A stallion called Charzis, number 194, moved to Schorfheide [Goering’s hunting estate outside Berlin] 16 February 1944. Year of move to Germany believed to be 1942.
Mare number 195, transferred to Schorfheide 19 October 1943. Year of move to Germany believed to be 1942.
Oh. Wrong year. Or was it?
Dr Zimmerman told me that it was possible that the horses had first been kept in a city called Alfeld, near Hannover, where an exotic animal dealer called L. Ruhe was based. He had contacts with the man to whom Askania Nova had belonged, Falz-Fein. She said she had no proof, however.
The information in the studbook had been collected by Erna Mohr, a conscientious and scholarly zoologist who had worked throughout the war and later wrote a book about Przewalskis. She was probably in a better position than Grzimek – working in the food ministry – to know what was happening with zoo animals in this period. Dr Zimmerman said she would have seen the horses on a regular basis. She had also been deeply involved in a related saga about the reintroduction of the European bison. So how could I fact check the story? I kicked off my wild horse hunt.
I contacted Grzimek’s family, but they had no information or old research notes. I emailed several NGOs concerned with the Przewalski horse, but either got no response or an apology that the organization was unable to help. I found the original German version of the Grzimek book and realized some text was missing from the English translation. From this I learned that Grzimek’s death dates for the horses matched those of the studbook, and that Grzimek contacted the Hecks to find out what happened to the horses from Askania Nova – but does not specify which ones – and was told they ended up in Schorfheide. Many things were matching up. Others, not so much.
I wrote to the Deutsche Dienstelle, a government agency that oversees the records of German military personnel of the Second World War. This was a long shot but I thought I might as well try – many officials and bureaucrats ended up fighting by the end of the war. They replied with details of two Hilmar Dörings – one was a soldier who had been killed in 1942. The other was an older Waffen-SS member who fought in a front-line unit and lived in Bavaria after the war. In neither case could they confirm – or eliminate – a connection with Frauenfeld, but it didn’t sound likely that either had held that post in the Crimea. Nor could the Deutsche Dienstelle say if that Döring had really existed.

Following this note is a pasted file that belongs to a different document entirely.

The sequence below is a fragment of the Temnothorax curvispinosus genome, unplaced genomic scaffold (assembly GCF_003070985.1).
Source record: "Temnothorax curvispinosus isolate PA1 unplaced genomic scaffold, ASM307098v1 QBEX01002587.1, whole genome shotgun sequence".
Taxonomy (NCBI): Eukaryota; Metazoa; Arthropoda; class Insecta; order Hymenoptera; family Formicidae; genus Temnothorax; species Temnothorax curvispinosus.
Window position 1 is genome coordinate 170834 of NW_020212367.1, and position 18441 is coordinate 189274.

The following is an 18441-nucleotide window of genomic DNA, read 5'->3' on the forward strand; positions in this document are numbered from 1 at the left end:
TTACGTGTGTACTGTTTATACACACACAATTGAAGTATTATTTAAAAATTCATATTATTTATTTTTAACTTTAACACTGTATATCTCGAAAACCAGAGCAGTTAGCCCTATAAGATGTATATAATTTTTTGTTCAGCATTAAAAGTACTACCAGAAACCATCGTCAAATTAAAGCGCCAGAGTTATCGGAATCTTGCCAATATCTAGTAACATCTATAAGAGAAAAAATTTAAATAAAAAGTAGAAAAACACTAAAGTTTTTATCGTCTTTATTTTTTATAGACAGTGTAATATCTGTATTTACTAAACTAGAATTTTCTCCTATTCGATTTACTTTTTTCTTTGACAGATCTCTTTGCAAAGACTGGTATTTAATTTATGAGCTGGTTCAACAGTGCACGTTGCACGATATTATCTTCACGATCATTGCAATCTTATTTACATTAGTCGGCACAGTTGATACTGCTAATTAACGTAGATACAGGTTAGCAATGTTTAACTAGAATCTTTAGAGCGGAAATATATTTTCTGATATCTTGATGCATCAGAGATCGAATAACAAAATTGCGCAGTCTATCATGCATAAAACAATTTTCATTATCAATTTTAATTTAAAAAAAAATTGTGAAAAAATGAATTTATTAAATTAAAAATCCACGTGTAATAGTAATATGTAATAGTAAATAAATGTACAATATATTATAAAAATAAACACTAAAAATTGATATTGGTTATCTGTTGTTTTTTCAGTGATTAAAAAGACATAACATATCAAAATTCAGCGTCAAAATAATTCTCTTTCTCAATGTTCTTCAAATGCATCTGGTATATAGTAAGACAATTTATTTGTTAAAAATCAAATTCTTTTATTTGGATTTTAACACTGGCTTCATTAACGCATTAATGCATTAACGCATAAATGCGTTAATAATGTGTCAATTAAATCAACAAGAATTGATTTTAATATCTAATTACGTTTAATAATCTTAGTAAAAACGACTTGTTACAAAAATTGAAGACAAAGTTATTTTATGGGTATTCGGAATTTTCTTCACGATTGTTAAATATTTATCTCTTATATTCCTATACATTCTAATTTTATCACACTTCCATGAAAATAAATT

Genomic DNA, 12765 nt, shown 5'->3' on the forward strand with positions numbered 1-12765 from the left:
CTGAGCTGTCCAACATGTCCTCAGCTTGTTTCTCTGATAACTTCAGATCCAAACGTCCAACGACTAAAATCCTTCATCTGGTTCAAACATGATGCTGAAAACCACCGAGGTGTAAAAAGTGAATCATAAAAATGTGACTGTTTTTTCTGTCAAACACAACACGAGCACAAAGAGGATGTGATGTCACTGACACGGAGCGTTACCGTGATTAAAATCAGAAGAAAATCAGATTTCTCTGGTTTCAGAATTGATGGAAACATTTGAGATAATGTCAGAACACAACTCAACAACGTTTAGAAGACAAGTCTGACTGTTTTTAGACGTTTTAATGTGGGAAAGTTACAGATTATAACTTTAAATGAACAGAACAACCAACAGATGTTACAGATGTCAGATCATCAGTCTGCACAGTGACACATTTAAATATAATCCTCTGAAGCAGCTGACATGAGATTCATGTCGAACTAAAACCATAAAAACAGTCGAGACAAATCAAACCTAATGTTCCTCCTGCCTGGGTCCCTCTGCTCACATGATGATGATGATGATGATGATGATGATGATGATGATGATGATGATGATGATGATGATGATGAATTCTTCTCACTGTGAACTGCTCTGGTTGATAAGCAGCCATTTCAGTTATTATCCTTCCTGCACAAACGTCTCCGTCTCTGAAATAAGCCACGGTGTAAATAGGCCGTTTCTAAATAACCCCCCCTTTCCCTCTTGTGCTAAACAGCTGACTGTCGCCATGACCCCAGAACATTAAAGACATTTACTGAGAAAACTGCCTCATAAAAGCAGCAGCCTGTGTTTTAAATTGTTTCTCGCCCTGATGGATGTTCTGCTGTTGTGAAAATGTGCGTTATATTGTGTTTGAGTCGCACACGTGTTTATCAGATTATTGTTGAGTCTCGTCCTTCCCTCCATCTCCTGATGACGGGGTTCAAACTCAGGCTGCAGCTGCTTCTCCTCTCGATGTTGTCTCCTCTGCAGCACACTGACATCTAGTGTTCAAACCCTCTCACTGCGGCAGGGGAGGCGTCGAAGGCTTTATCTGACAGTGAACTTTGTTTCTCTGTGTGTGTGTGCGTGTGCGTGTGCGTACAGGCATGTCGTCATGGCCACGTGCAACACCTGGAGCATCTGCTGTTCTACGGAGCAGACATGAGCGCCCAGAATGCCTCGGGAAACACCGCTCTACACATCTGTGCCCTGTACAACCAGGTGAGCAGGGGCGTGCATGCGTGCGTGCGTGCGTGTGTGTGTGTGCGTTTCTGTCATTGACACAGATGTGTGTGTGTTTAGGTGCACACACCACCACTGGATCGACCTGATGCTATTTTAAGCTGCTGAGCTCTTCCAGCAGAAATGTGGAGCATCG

Dr Kai Artinger, who’d written about Przewalski horses and Berlin Zoo, kindly checked his notes for me but found no new information. I contacted Berlin Zoo but have lost their response – if there was any. Next, I hired a professional researcher called Christian Mögwitz to tackle the Bundesarchiv.
Christian found plenty of letters and records relating to Frauenfeld, and lots of records about the requisitioning and movement of horses, but none of them were wild horses. They were cavalry and draught animals for the war effort and breeding. Of Dr Hilmar Döring there was no sign. Christian suggested a trip to root around in the archives in Koblenz but I didn’t have the funds for this.
One question was now dogging me. The horses had definitely made the journey from Askania Nova to Berlin – despite what some accounts said – but why would Grzimek invent these other details? I could understand getting a date wrong, although who could confuse the events of 1942 with those of 1943? And why go into such detail about the journey if the supposed author had perhaps never existed? The story included a goose that Döring smuggled home – a comic touch to an already unorthodox journey.